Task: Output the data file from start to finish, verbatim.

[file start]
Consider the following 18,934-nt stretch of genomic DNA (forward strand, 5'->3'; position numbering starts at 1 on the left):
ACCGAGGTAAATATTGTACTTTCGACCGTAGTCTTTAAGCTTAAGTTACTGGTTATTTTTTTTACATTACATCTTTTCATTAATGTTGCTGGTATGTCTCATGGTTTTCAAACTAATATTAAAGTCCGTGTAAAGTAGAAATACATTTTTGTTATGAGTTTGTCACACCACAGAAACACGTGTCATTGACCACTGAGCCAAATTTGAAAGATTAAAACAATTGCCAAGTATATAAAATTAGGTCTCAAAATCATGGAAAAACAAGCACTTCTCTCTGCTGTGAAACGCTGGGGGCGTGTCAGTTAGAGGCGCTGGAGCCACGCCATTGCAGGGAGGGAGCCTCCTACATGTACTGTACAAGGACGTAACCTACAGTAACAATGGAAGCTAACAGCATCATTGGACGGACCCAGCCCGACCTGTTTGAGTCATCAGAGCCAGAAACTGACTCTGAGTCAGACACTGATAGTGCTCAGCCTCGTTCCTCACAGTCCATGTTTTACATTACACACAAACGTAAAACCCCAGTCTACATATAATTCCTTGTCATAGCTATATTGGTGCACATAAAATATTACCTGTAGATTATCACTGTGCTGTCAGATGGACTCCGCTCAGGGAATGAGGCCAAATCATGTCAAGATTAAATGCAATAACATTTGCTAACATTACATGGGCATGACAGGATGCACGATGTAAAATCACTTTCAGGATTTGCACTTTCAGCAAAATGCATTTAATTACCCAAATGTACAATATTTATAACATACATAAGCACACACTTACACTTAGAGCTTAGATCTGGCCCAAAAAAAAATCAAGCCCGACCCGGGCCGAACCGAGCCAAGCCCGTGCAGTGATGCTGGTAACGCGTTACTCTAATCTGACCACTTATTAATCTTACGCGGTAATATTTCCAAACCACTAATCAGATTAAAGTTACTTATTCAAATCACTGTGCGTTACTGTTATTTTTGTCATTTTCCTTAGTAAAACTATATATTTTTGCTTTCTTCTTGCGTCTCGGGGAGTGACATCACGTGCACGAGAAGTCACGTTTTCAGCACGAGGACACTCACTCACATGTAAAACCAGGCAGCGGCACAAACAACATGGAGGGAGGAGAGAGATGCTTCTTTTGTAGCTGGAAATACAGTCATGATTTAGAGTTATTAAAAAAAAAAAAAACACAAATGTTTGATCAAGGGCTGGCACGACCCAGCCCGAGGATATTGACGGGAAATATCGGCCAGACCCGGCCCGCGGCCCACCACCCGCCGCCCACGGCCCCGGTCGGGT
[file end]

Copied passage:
Consider the following 18,934-nt stretch of genomic DNA (forward strand, 5'->3'; position numbering starts at 1 on the left):
ACCGAGGTAAATATTGTACTTTCGACCGTAGTCTTTAAGCTTAAGTTACTGGTTATTTTTTTTACATTACATCTTTTCATTAATGTTGCTGGTATGTCTCATGGTTTTCAAACTAATATTAAAGTCCGTGTAAAGTAGAAATACATTTTTGTTATGAGTTTGTCACACCACAGAAACACGTGTCATTGACCACTGAGCCAAATTTGAAAGATTAAAACAATTGCCAAGTATATAAAATTAGGTCTCAAAATCATGGAAAAACAAGCACTTCTCTCTGCTGTGAAACGCTGGGGGCGTGTCAGTTAGAGGCGCTGGAGCCACGCCATTGCAGGGAGGGAGCCTCCTACATGTACTGTACAAGGACGTAACCTACAGTAACAATGGAAGCTAACAGCATCATTGGACGGACCCAGCCCGACCTGTTTGAGTCATCAGAGCCAGAAACTGACTCTGAGTCAGACACTGATAGTGCTCAGCCTCGTTCCTCACAGTCCATGTTTTACATTACACACAAACGTAAAACCCCAGTCTACATATAATTCCTTGTCATAGCTATATTGGTGCACATAAAATATTACCTGTAGATTATCACTGTGCTGTCAGATGGACTCCGCTCAGGGAATGAGGCCAAATCATGTCAAGATTAAATGCAATAACATTTGCTAACATTACATGGGCATGACAGGATGCACGATGTAAAATCACTTTCAGGATTTGCACTTTCAGCAAAATGCATTTAATTACCCAAATGTACAATATTTATAACATACATAAGCACACACTTACACTTAGAGCTTAGATCTGGCCCAAAAAAAAATCAAGCCCGACCCGGGCCGAACCGAGCCAAGCCCGTGCAGTGATGCTGGTAACGCGTTACTCTAATCTGACCACTTATTAATCTTACGCGGTAATATTTCCAAACCACTAATCAGATTAAAGTTACTTATTCAAATCACTGTGCGTTACTGTTATTTTTGTCATTTTCCTTAGTAAAACTATATATTTTTGCTTTCTTCTTGCGTCTCGGGGAGTGACATCACGTGCACGAGAAGTCACGTTTTCAGCACGAGGACACTCACTCACATGTAAAACCAGGCAGCGGCACAAACAACATGGAGGGAGGAGAGAGATGCTTCTTTTGTAGCTGGAAATACAGTCATGATTTAGAGTTATTAAAAAAAAAAAAAACACAAATGTTTGATCAAGGGCTGGCACGACCCAGCCCGAGGATATTGACGGGAAATATCGGCCAGACCCGGCCCGCGGCCCACCACCCGCCGCCCACGGCCCCGGTCGGGT